Cutting the Internet's carbon footprint

Jun 09, 2010

Over the last 20 years the Internet has grown from almost nothing to something of enormous economic and social value. But in the meantime, its consumption of electricity, which currently stands at 3% to 5% of the global supply, is increasing exponentially.

Interdisciplinary research being undertaken by the Universities of Leeds and Cambridge has received a major boost through a £5.9m, five- year EPSRC Programme Grant award to address this issue of enabling growth of ICT networks while at the same time reducing .

The vision of the 'INTelligent Energy awaRE NETworks' (INTERNET) project is to reduce the of ICT networks by at least an order of magnitude - along with a corresponding reduction in non-renewable energy consumption. This will enable comparable growth beyond the current energy barrier.

Professor Jaafar Elmirghani, the project's lead investigator, said: "The funding will offer us the stability and flexibility needed to address the major challenges associated with energy utilisation in telecommunication networks. I am delighted that we have been recognised in this way."

Energy efficient processes are increasingly key priorities for ICT companies with attention being paid to both ecological and economic drivers. Although in some cases the use of ICT can be beneficial to the environment - for example by reducing journeys and introducing more efficient business processes - countries are becoming increasingly aware of the large growth in energy consumption of .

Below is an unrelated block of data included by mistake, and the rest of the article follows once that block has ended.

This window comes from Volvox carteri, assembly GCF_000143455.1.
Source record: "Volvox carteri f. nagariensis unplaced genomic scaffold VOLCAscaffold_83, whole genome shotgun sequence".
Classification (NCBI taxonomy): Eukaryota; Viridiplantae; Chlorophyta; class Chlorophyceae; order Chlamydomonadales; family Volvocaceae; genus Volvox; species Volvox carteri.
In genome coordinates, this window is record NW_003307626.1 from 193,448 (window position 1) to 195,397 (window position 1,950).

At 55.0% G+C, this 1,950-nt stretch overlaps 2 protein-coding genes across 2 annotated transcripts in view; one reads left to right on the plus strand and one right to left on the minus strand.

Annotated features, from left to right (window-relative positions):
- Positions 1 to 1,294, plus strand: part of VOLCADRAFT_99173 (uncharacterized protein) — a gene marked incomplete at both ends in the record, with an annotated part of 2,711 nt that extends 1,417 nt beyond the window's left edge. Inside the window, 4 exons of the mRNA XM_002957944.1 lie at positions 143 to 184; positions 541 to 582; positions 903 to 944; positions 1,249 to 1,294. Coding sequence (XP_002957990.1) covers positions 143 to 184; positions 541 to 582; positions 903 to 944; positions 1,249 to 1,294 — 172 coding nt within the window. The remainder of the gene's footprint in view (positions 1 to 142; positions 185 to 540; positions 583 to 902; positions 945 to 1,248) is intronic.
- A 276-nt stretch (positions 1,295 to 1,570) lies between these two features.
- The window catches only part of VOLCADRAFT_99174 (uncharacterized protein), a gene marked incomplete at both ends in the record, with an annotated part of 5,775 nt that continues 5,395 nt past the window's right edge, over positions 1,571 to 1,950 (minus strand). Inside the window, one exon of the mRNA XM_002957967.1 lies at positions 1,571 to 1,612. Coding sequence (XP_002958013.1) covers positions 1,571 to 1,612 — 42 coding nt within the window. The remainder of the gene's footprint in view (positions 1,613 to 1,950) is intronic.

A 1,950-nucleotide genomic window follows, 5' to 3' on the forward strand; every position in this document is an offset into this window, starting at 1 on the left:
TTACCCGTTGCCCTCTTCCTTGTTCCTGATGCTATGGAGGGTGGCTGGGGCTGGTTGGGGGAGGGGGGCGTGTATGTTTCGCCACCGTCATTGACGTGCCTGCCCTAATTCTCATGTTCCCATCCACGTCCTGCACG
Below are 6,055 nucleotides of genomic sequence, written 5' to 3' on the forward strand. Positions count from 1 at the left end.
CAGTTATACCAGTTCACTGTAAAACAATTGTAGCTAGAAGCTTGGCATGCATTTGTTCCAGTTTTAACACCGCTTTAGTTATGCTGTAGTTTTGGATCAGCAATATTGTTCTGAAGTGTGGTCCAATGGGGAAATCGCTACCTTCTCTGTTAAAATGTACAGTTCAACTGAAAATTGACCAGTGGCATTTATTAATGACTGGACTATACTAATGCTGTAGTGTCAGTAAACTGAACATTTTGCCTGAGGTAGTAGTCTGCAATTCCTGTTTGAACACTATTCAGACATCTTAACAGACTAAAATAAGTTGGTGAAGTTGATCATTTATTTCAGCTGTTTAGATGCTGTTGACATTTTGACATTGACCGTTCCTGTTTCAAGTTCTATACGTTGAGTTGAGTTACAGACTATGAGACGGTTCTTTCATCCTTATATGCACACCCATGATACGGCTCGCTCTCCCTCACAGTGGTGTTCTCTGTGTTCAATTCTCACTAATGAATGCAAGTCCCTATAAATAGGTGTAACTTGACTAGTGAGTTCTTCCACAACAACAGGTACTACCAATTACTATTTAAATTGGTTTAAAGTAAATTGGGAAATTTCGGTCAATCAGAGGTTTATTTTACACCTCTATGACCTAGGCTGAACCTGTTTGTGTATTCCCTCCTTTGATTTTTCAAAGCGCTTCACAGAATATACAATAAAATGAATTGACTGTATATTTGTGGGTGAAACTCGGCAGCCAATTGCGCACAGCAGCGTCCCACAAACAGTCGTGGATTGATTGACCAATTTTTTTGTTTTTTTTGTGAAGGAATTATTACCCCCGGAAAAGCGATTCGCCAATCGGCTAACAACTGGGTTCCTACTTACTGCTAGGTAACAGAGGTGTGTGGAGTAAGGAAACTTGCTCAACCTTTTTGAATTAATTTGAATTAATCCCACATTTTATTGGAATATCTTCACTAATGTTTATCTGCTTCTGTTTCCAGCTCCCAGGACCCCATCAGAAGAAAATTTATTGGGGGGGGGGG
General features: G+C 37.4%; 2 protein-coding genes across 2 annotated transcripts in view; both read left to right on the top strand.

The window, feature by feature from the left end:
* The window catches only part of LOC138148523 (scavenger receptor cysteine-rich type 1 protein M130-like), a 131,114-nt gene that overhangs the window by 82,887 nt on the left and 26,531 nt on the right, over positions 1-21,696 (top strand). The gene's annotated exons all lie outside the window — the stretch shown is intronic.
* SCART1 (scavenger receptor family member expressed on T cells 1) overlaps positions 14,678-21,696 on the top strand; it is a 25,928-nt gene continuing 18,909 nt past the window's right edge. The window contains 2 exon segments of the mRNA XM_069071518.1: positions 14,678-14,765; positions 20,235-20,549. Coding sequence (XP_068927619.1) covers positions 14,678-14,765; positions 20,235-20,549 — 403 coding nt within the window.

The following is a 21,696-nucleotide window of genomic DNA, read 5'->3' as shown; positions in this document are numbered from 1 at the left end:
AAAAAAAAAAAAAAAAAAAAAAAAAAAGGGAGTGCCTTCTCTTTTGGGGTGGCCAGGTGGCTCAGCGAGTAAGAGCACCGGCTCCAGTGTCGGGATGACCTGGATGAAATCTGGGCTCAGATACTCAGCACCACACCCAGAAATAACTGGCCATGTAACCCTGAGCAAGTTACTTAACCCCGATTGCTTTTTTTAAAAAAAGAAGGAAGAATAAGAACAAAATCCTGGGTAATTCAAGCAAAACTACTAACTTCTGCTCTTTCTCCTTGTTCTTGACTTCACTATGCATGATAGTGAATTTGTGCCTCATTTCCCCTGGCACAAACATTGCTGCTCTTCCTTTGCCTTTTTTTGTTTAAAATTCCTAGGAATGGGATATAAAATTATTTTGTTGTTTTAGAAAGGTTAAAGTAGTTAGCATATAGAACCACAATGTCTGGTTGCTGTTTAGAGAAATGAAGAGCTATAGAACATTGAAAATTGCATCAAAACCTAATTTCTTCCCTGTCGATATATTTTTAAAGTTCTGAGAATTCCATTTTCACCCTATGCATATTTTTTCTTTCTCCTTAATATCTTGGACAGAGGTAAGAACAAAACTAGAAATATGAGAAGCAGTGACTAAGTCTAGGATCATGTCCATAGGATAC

"The predicted future growth in the number of connected devices, and of the bandwidth of the Internet of an order of magnitude or two, is not practical if it leads to a corresponding growth in energy consumption. Regulations may therefore come soon, particularly if governments worldwide enforce moves towards carbon neutrality," Professor Elmirghani said.

"The INTERNET project is therefore of great importance in seeking to establish the current limits on ICT performance due to known environmental concerns and then developing new ICT techniques to provide enhanced performance. In particular, substantial advances can be achieved through the innovative use of renewable sources," he added.

The collaborative project will draw together leading research in three key areas: optical networks (led by Professor Elmirghani at the University of Leeds), optimization of internet and Web protocols and services (led by Professor Jon Crowcroft at the University of Cambridge) and optical routing and data communications (led by Professor Richard Penty and Professor Ian White at the University of Cambridge).

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gwrede
1 / 5 (1) Jun 09, 2010
Yes, it's fun and lucrative to improve optical networks, optimize protocols, and make routing more efficient. Some savings can be made, definitely.

However, removing spam could do the same, overnight. It's a shame that comparable funding is not available for this.

Think how many nuclear power plants we could skip building with just the savings from eradicating spam!!